Monthly Archives: August 2016
We have been here in Mullewa for 3 days and have enjoyed it greatly. A very neat caravan park close to town and amonst the wildflowers. Homealone has bought a couple of wildflower booklets and is busily ticking off the flowers as the photos are taken. Quite a process of identification, sometimes the actual flower doesn’t quite look like the book’s photo. The bush is alive with everlastings of all types and colours, wattles and a few bottle brushes and grevilleas.
Apart from wildflowers, Mullewa is also famous for the work of a Roman Catholic priest in the early 20th century. Monsignor John Hawes, an architect by profession, was based here for 20 odd years and in this time designed and built with his own hands a number of churches in the Murchison region, including the Geraldton Cathedral. They have been described as architectural gems reflecting the natural environment in which they are situated. He left Australia before WW2 and died in the Bahamas, a Franciscon hermit. A strange end for such an active real world person. He might have just worn himself out, the energy all gone?
A highlight of our time here has been a day trip out into the country to the Coalseam Conservation Park . The park was ablaze with yellow pom poms, a total contrast with the white pom poms closer to Mullewa.
The wreath flower is a special of this area. People go hunting to find them, which isn’t hard because there are sign posts all the way to their location , about 35 km from Mullewa. They seem to be in an isolated patch of country beside the road side. They do look great. A circular green plant which flowers at the edges. Looks just like a wreath!
The weather so far has been great, sunny blue skies. Except for last night. The wind got up and the rain came down. It continued this morning putting a bit of a dampener on the opening of the Mullewa Agricultural Show. But by lunch time the sun was out and the Show’s activities were successfully underway. Some interesting displays of local produce,craft, photography and artwork were on display. Lots of prizes being given out, a very large deformed carrot secured a first place. As the day wore on the storm clouds gathered and the rain came down.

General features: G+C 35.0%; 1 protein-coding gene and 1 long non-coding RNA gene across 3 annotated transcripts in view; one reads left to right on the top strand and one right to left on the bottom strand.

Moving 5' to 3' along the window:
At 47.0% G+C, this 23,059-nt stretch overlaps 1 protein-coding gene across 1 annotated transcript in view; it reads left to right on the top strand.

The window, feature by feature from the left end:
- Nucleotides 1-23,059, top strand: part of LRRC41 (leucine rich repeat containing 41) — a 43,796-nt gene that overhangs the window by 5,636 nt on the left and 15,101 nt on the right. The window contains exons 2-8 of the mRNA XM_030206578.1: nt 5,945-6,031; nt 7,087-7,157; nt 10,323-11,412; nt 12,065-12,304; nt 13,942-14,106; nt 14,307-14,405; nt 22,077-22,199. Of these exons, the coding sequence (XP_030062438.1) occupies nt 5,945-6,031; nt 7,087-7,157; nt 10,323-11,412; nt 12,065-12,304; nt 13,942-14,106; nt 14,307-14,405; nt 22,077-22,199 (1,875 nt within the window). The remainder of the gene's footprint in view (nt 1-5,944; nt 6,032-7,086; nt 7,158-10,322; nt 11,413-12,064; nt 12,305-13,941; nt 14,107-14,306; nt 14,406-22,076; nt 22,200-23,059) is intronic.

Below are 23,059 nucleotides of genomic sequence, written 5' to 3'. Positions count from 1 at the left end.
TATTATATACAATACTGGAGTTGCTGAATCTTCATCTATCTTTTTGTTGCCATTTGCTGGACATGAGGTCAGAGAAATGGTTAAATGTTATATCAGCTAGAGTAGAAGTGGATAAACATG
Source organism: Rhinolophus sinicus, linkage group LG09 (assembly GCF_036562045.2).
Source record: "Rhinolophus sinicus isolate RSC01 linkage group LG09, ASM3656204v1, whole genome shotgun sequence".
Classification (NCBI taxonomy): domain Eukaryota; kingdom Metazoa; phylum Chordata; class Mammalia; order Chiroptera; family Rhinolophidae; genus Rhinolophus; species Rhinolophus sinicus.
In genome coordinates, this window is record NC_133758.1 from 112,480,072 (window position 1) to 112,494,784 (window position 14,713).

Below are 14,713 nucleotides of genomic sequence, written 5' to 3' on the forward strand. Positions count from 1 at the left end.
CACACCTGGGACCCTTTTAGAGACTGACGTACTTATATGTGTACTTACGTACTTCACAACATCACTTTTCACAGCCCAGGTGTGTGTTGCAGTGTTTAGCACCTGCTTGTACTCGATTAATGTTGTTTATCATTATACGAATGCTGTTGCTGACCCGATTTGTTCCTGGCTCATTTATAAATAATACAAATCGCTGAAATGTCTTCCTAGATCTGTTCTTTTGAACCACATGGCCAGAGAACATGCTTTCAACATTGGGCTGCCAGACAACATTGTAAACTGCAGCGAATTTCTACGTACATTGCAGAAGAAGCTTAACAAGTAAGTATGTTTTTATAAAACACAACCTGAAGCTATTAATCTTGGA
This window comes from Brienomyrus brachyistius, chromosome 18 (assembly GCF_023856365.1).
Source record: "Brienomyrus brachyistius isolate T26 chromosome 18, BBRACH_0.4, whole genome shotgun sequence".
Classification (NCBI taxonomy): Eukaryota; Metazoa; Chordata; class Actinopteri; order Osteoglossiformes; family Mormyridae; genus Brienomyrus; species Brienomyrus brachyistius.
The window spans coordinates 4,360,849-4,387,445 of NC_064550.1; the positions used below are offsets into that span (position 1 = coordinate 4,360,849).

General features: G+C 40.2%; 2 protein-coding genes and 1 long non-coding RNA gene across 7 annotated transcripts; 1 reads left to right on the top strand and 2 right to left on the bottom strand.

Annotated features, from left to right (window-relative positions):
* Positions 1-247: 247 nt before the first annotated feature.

We now move on over the next few days to Yalgoo, Cue and Murchison Junction. The internet is a bit slow out here so we may be off the air for this time. we’ll see!
Well, Sandstone seems to have two main attractions. London Bridge and Lady Di. London Bridge is the rock formation a few kilometres from town and Lady Di is the pie lady and she is right in town. We were in Sandstone for two nights . On arrival the town was blacked out for some unknown reason. No power in the caravan park and no water. It came on sometime after midnight. The local pub was serving under candle light.
Sandstone is an interesting little place on the edge of the goldfields. There are about 50 residents, 100 fly in fly out mine workers and perhaps 40 people in the caravan park. Now a lot of the caravan park people have longish white beards, craggy features and a limited vocabulary…….they talk about gold prospecting and how many grams they found today but never where. It is quite a booming thing, this gold prospecting. People seem to come on holidays to do it and will come back next year as well. Mostly men, not a lot of women. They also play golf.
Traveled out on the heritage trail around town. The main attraction is London Bridge, the rock formation. This has been a gathering place for townsfolk since the late 1800s and for the aborigines, many generations before. It is not yet falling down but is getting thinner.